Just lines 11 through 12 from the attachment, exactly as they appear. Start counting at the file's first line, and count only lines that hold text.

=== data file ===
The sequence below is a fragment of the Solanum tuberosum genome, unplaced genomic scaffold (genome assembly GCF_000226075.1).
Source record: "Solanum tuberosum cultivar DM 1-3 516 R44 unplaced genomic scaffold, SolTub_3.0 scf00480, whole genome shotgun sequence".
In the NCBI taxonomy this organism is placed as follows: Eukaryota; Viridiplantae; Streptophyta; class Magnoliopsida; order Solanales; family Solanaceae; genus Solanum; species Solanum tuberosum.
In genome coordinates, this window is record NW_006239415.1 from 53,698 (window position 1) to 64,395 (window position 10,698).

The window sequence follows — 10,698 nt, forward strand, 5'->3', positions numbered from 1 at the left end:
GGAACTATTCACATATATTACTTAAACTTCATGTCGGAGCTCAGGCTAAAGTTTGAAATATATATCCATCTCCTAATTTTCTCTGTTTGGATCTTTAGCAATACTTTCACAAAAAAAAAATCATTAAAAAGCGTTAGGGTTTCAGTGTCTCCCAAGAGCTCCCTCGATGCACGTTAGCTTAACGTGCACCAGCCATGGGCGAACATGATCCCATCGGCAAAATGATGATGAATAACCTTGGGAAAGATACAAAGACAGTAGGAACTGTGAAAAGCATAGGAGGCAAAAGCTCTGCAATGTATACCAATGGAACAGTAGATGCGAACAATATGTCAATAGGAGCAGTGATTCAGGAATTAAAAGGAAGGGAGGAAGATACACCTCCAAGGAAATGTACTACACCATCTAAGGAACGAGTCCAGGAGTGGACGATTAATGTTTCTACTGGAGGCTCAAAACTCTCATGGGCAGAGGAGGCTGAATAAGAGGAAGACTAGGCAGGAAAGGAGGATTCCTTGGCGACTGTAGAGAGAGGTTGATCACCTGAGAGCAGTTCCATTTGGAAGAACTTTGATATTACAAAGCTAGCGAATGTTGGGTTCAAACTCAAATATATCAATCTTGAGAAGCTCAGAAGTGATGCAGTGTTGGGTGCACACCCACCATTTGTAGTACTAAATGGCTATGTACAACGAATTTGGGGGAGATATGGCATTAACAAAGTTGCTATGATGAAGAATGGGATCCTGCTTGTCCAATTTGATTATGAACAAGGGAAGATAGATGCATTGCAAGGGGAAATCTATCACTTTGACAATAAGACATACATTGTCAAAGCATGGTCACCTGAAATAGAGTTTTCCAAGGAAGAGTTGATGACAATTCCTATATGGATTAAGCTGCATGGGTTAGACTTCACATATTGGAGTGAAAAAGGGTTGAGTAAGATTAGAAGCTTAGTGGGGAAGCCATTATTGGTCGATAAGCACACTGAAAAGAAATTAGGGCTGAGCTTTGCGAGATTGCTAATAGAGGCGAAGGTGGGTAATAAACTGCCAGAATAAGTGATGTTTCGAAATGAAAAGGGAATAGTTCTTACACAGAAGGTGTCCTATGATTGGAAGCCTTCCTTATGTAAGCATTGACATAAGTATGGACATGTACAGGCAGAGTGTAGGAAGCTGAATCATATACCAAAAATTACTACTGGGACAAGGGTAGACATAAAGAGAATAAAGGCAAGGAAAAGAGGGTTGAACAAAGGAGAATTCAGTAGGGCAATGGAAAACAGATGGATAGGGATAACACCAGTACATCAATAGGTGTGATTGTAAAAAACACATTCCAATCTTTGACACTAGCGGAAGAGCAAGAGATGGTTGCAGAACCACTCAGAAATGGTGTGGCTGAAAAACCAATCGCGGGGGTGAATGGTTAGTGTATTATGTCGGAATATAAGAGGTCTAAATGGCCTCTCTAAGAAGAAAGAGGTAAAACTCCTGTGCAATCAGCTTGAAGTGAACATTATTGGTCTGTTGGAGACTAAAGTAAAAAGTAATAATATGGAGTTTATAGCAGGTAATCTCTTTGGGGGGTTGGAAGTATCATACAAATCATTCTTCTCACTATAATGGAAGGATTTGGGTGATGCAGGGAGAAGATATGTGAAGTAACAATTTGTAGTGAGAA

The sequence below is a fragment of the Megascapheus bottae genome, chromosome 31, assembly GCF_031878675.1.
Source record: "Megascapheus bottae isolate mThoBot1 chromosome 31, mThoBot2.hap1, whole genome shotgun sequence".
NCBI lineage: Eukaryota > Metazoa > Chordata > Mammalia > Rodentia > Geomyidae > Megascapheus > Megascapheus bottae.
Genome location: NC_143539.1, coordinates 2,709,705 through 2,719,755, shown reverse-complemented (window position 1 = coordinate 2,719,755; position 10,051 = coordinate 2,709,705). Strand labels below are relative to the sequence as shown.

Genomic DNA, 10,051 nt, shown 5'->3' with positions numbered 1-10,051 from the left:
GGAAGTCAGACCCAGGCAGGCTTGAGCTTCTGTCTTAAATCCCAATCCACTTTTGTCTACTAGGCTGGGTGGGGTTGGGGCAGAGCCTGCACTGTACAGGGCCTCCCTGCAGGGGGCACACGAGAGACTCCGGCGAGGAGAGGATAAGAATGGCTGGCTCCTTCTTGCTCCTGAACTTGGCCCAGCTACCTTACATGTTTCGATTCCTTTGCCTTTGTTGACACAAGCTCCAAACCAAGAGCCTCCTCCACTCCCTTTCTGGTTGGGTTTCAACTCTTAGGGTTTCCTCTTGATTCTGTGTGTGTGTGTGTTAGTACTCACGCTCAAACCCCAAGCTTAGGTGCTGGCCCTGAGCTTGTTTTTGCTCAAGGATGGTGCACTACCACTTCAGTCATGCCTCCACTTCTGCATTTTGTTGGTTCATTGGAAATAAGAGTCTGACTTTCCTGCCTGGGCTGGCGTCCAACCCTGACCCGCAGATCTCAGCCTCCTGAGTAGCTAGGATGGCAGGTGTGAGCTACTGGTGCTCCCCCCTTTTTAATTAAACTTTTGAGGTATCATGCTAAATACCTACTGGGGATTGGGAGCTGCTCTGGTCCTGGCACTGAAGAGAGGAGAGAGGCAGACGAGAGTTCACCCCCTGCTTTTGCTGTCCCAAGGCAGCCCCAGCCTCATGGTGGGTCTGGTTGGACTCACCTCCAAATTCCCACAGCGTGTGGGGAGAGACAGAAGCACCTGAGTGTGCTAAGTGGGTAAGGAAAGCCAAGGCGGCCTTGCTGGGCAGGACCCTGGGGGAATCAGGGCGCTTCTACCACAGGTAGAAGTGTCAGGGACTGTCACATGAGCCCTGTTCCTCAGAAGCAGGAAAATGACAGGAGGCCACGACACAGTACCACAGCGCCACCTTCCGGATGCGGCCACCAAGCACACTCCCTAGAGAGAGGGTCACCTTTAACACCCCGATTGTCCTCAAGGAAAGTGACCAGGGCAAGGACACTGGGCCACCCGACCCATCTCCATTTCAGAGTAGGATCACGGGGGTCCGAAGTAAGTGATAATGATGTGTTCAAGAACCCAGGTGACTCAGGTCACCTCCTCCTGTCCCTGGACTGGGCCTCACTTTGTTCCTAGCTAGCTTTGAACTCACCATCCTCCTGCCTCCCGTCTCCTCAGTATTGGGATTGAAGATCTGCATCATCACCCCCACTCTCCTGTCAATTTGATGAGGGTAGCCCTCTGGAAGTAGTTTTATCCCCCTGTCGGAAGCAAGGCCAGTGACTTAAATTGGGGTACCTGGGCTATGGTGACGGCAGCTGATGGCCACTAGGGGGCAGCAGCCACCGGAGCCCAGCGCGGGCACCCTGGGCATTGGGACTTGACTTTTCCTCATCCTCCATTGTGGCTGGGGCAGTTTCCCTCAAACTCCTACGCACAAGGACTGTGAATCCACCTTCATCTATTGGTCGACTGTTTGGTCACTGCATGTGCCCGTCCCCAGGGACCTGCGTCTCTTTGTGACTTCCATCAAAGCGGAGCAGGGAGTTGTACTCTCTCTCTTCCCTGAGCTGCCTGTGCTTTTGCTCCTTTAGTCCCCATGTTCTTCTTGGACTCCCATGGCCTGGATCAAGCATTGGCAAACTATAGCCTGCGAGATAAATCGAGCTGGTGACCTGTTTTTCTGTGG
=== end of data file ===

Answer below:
Genomic DNA, 10,051 nt, shown 5'->3' with positions numbered 1-10,051 from the left:
GGAAGTCAGACCCAGGCAGGCTTGAGCTTCTGTCTTAAATCCCAATCCACTTTTGTCTACTAGGCTGGGTGGGGTTGGGGCAGAGCCTGCACTGTACAGGGCCTCCCTGCAGGGGGCACACGAGAGACTCCGGCGAGGAGAGGATAAGAATGGCTGGCTCCTTCTTGCTCCTGAACTTGGCCCAGCTACCTTACATGTTTCGATTCCTTTGCCTTTGTTGACACAAGCTCCAAACCAAGAGCCTCCTCCACTCCCTTTCTGGTTGGGTTTCAACTCTTAGGGTTTCCTCTTGATTCTGTGTGTGTGTGTGTTAGTACTCACGCTCAAACCCCAAGCTTAGGTGCTGGCCCTGAGCTTGTTTTTGCTCAAGGATGGTGCACTACCACTTCAGTCATGCCTCCACTTCTGCATTTTGTTGGTTCATTGGAAATAAGAGTCTGACTTTCCTGCCTGGGCTGGCGTCCAACCCTGACCCGCAGATCTCAGCCTCCTGAGTAGCTAGGATGGCAGGTGTGAGCTACTGGTGCTCCCCCCTTTTTAATTAAACTTTTGAGGTATCATGCTAAATACCTACTGGGGATTGGGAGCTGCTCTGGTCCTGGCACTGAAGAGAGGAGAGAGGCAGACGAGAGTTCACCCCCTGCTTTTGCTGTCCCAAGGCAGCCCCAGCCTCATGGTGGGTCTGGTTGGACTCACCTCCAAATTCCCACAGCGTGTGGGGAGAGACAGAAGCACCTGAGTGTGCTAAGTGGGTAAGGAAAGCCAAGGCGGCCTTGCTGGGCAGGACCCTGGGGGAATCAGGGCGCTTCTACCACAGGTAGAAGTGTCAGGGACTGTCACATGAGCCCTGTTCCTCAGAAGCAGGAAAATGACAGGAGGCCACGACACAGTACCACAGCGCCACCTTCCGGATGCGGCCACCAAGCACACTCCCTAGAGAGAGGGTCACCTTTAACACCCCGATTGTCCTCAAGGAAAGTGACCAGGGCAAGGACACTGGGCCACCCGACCCATCTCCATTTCAGAGTAGGATCACGGGGGTCCGAAGTAAGTGATAATGATGTGTTCAAGAACCCAGGTGACTCAGGTCACCTCCTCCTGTCCCTGGACTGGGCCTCACTTTGTTCCTAGCTAGCTTTGAACTCACCATCCTCCTGCCTCCCGTCTCCTCAGTATTGGGATTGAAGATCTGCATCATCACCCCCACTCTCCTGTCAATTTGATGAGGGTAGCCCTCTGGAAGTAGTTTTATCCCCCTGTCGGAAGCAAGGCCAGTGACTTAAATTGGGGTACCTGGGCTATGGTGACGGCAGCTGATGGCCACTAGGGGGCAGCAGCCACCGGAGCCCAGCGCGGGCACCCTGGGCATTGGGACTTGACTTTTCCTCATCCTCCATTGTGGCTGGGGCAGTTTCCCTCAAACTCCTACGCACAAGGACTGTGAATCCACCTTCATCTATTGGTCGACTGTTTGGTCACTGCATGTGCCCGTCCCCAGGGACCTGCGTCTCTTTGTGACTTCCATCAAAGCGGAGCAGGGAGTTGTACTCTCTCTCTTCCCTGAGCTGCCTGTGCTTTTGCTCCTTTAGTCCCCATGTTCTTCTTGGACTCCCATGGCCTGGATCAAGCATTGGCAAACTATAGCCTGCGAGATAAATCGAGCTGGTGACCTGTTTTTCTGTGG